Technical Code of Conduct

By Avery Jensen

In March, the Wikimedia Foundation adopted a Technical Code of Conduct for technical spaces.  A basic code of conduct will state what kind of conduct is expected, how it will be enforced, how to report a problem, and provide training for those who will respond to incident reports. This Technical Code of Conduct includes a list of examples of unacceptable behavior, a description of how to report problems, and a five-member committee for responding to reports. The TCoC will apply to Wikimedia technical spaces, both virtual and at in-person events, including,, Phabricator, Gerrit, technical mailing lists, technical IRC channels, and Etherpad.

So, what is the Technical Code of Conduct and why do we need it?

The development of the Wikimedia Technical Code of Conduct is the end result of 2,718 edits by 140 editors over the course of 19 months. In October 2016, I was at WikiConference North America in San Diego, and had a chance to see the presentation.  At that time it was about half finished–it had started the year before at Wikimania in July 2015.  The TCoC had been preceded by other Wikimedia policies: Wikipedia civility, friendly space policy, event ban policy, Wikimedia Foundation code of conduct for WMF staff and board, and phabricator etiquette. Other organizations had already gotten a jump on Wikimedia with codes for technical spaces, in particular, the Contributor Covenant’s Code of Conduct was already widely popular, and other codes were also available to consult, such as the Ada Initiative, and templates from the Citizen Code of Conduct and the Electron project (Open Code of Conduct).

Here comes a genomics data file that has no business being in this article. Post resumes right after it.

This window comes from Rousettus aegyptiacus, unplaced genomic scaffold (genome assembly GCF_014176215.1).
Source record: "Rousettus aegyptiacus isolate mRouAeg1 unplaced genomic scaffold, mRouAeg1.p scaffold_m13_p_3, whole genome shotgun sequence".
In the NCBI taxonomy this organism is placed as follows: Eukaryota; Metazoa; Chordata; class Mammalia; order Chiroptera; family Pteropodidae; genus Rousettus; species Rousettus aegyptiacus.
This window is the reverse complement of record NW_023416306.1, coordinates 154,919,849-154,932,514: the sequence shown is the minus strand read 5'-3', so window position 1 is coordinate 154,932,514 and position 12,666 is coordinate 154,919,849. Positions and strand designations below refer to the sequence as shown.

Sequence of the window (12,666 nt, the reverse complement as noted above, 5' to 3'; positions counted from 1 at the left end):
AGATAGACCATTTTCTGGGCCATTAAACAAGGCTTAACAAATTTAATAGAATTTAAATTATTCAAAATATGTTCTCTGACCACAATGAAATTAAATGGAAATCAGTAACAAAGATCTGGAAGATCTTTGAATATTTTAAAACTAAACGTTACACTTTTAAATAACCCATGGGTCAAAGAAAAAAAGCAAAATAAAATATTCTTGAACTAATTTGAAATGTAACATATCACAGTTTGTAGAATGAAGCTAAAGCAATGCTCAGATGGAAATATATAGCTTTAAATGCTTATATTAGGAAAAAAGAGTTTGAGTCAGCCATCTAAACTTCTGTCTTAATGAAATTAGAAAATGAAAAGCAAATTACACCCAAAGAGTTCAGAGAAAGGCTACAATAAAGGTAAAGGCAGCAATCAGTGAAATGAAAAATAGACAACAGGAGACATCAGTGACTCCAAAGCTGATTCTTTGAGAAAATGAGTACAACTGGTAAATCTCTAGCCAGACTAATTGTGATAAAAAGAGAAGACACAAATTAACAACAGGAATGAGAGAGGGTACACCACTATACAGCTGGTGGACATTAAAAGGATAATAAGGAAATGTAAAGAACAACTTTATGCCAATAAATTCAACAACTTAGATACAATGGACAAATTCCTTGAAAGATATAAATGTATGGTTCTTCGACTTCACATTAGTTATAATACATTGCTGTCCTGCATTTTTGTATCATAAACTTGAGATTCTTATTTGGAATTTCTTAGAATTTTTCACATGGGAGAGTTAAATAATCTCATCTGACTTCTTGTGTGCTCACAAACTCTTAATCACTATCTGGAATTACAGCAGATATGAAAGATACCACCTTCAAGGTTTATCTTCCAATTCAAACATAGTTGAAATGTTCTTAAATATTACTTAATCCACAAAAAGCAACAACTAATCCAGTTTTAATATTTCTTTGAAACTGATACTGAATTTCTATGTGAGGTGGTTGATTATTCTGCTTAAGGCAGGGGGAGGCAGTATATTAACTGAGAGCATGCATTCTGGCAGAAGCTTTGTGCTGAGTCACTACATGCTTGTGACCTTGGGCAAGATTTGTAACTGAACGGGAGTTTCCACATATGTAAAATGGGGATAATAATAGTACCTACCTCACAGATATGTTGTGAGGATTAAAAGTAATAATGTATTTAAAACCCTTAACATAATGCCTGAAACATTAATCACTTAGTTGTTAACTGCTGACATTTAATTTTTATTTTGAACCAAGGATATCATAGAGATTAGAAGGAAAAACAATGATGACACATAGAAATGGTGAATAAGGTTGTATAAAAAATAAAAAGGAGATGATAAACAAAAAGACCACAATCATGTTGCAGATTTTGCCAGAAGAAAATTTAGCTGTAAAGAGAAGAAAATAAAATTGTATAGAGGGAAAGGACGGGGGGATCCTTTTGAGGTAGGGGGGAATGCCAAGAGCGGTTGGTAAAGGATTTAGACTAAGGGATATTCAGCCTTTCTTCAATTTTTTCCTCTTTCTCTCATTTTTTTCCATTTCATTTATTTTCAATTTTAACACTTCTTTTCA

There was some controversy surrounding the implementation of the TCoC.  Initially, people expected the code to be developed quickly and voted on as a whole, in the same way that a typical RfC is concluded after 30 days, but when it became evident the discussions were becoming lengthy and the timing of the project would be measured in years rather than months, the decision was taken to approve each section of the code as it was completed. If changes were necessary later, the code could always be amended.

Code of conduct at conferences started being an issue several years ago, around 2014. Author John Scalzistarte, of science fiction fame, started a thread on his blog asking people to pledge not to speak at or attend a conference that did not have an anti-harassment policy. It garnered over a thousand signatures.  There was a similar pledge thread, on Twitter. Cartoonist Rachel Nabors laid out some of the issues in her widely circulated blog post, “You literally cannot pay me to speak without a Code of Conduct“, explaining in simple terms what this was and why it was needed.  Programmer Ashe Dryden also posted an FAQ and collection of resources on the subject that was shared widely.

A code of conduct is necessary because, quite simply, people will no longer participate in projects without one.










  1. Rogol Domedonfors July 17, 2017 at 7:38 pm

    You write “the decision was taken to approve each section of the code as it was completed”. That decision was taken by a minority of participants, who all happened to be WMF staff, unilaterally overturning the consensus among the earlier non-staff participants (of whom I was one). You don’t what for me is one of the most egregious aspects of this Code, which is that it accords a privileged position to WMF employees as against volunteers. You can see my blog post at Wikipediocracy for my take on this sorry episode.

  2. The decision was made by WMF Legal. There has always been a revolving door between volunteer and staff positions, but in the past the staff has been little listened to, and in the case of the events surrounding the knowledge engine issue, the staff actually had to go to a member of the board of trustees to have their concerns heard. The staff has a stake in this, they should also have a voice.